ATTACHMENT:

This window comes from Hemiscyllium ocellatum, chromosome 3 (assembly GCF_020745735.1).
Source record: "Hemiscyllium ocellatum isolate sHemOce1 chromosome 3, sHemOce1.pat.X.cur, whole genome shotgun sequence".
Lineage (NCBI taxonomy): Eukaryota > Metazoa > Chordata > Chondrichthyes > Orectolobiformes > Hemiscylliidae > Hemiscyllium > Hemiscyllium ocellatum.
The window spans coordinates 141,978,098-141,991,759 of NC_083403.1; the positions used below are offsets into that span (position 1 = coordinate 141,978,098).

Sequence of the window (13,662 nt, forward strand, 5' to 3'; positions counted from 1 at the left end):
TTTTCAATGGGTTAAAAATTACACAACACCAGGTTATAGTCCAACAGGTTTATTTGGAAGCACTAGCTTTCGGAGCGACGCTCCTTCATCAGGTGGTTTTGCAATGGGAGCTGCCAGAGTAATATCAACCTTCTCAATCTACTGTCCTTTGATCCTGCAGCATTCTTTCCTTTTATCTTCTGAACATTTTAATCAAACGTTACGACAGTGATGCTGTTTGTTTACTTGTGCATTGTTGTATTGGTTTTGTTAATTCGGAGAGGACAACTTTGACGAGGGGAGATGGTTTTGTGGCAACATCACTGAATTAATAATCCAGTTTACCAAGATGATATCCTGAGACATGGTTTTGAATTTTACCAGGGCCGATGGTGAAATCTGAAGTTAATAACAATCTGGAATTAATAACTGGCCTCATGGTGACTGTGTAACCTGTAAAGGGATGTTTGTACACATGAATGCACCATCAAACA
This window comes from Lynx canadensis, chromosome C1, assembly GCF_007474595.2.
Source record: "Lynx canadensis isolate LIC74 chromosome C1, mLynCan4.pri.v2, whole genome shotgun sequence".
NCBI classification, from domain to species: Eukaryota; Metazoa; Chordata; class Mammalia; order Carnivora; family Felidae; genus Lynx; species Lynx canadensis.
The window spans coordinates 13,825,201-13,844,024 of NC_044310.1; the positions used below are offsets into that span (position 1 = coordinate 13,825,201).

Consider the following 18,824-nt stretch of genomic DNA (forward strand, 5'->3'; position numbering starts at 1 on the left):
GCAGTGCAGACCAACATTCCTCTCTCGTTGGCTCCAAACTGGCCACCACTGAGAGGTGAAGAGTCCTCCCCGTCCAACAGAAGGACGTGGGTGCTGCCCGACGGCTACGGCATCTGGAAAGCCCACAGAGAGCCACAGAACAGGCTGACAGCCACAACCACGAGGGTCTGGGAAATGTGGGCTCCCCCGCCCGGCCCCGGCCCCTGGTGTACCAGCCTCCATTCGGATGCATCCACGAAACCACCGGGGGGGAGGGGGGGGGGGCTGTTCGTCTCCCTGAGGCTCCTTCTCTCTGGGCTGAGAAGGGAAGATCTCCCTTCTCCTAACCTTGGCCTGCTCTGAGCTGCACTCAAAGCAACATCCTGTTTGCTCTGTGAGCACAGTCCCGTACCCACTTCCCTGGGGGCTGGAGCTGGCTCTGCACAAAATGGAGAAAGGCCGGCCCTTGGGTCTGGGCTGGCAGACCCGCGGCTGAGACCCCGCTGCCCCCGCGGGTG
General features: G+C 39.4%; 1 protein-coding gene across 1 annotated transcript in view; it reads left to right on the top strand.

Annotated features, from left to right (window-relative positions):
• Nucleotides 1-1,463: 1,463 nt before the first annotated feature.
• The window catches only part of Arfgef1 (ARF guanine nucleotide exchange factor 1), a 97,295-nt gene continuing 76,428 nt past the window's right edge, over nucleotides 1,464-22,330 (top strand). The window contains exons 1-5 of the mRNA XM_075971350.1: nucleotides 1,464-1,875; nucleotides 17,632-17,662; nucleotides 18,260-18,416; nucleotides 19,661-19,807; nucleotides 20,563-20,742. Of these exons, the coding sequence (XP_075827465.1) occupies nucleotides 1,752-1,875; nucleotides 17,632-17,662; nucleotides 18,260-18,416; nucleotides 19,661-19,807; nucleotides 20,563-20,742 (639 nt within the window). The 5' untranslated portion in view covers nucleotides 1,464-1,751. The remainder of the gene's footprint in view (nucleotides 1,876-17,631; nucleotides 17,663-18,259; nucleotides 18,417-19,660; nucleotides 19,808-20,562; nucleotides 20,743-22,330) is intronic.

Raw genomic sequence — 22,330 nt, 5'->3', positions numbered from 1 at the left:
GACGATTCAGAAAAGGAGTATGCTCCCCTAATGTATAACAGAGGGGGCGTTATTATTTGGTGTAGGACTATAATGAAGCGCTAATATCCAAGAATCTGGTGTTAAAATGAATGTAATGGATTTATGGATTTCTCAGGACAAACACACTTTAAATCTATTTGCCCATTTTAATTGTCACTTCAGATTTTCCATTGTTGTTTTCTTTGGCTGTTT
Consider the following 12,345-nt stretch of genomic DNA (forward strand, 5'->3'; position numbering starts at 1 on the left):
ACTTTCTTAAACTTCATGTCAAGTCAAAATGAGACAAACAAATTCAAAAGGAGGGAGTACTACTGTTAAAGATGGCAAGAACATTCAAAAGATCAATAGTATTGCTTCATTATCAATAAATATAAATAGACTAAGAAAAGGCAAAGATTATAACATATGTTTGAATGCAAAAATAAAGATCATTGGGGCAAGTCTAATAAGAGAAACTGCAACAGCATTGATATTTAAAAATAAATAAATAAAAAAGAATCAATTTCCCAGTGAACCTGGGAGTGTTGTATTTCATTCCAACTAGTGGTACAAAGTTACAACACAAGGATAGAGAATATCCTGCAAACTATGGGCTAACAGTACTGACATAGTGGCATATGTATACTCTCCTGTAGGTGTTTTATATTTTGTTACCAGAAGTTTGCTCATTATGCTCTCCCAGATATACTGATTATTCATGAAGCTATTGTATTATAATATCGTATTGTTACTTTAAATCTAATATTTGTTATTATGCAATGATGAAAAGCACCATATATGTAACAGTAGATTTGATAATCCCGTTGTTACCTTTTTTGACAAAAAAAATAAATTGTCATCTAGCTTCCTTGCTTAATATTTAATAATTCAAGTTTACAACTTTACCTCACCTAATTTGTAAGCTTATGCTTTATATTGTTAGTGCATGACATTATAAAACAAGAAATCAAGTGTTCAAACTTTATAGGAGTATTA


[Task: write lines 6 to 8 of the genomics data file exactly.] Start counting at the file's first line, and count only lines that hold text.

TTTTCAATGGGTTAAAAATTACACAACACCAGGTTATAGTCCAACAGGTTTATTTGGAAGCACTAGCTTTCGGAGCGACGCTCCTTCATCAGGTGGTTTTGCAATGGGAGCTGCCAGAGTAATATCAACCTTCTCAATCTACTGTCCTTTGATCCTGCAGCATTCTTTCCTTTTATCTTCTGAACATTTTAATCAAACGTTACGACAGTGATGCTGTTTGTTTACTTGTGCATTGTTGTATTGGTTTTGTTAATTCGGAGAGGACAACTTTGACGAGGGGAGATGGTTTTGTGGCAACATCACTGAATTAATAATCCAGTTTACCAAGATGATATCCTGAGACATGGTTTTGAATTTTACCAGGGCCGATGGTGAAATCTGAAGTTAATAACAATCTGGAATTAATAACTGGCCTCATGGTGACTGTGTAACCTGTAAAGGGATGTTTGTACACATGAATGCACCATCAAACA
This window comes from Lynx canadensis, chromosome C1, assembly GCF_007474595.2.
Source record: "Lynx canadensis isolate LIC74 chromosome C1, mLynCan4.pri.v2, whole genome shotgun sequence".